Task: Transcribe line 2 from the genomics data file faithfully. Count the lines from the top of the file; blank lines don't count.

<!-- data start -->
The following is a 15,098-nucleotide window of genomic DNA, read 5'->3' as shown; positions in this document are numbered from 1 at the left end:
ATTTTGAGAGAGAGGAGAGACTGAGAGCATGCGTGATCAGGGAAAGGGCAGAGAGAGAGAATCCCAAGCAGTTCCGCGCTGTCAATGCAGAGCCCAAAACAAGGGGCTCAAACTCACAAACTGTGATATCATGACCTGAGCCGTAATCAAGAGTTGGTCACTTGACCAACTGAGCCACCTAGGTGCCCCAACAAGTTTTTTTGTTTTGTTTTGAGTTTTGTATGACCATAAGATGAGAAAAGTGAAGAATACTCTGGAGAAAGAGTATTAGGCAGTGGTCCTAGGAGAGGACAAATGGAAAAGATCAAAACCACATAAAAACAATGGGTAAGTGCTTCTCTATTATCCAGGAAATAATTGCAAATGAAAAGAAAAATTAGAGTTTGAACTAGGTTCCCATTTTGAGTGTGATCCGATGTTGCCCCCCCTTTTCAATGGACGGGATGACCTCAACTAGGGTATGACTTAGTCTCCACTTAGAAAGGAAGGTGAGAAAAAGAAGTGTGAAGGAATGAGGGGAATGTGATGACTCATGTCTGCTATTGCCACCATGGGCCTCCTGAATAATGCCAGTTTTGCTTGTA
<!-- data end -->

ATTTTGAGAGAGAGGAGAGACTGAGAGCATGCGTGATCAGGGAAAGGGCAGAGAGAGAGAATCCCAAGCAGTTCCGCGCTGTCAATGCAGAGCCCAAAACAAGGGGCTCAAACTCACAAACTGTGATATCATGACCTGAGCCGTAATCAAGAGTTGGTCACTTGACCAACTGAGCCACCTAGGTGCCCCAACAAGTTTTTTTGTTTTGTTTTGAGTTTTGTATGACCATAAGATGAGAAAAGTGAAGAATACTCTGGAGAAAGAGTATTAGGCAGTGGTCCTAGGAGAGGACAAATGGAAAAGATCAAAACCACATAAAAACAATGGGTAAGTGCTTCTCTATTATCCAGGAAATAATTGCAAATGAAAAGAAAAATTAGAGTTTGAACTAGGTTCCCATTTTGAGTGTGATCCGATGTTGCCCCCCCTTTTCAATGGACGGGATGACCTCAACTAGGGTATGACTTAGTCTCCACTTAGAAAGGAAGGTGAGAAAAAGAAGTGTGAAGGAATGAGGGGAATGTGATGACTCATGTCTGCTATTGCCACCATGGGCCTCCTGAATAATGCCAGTTTTGCTTGTA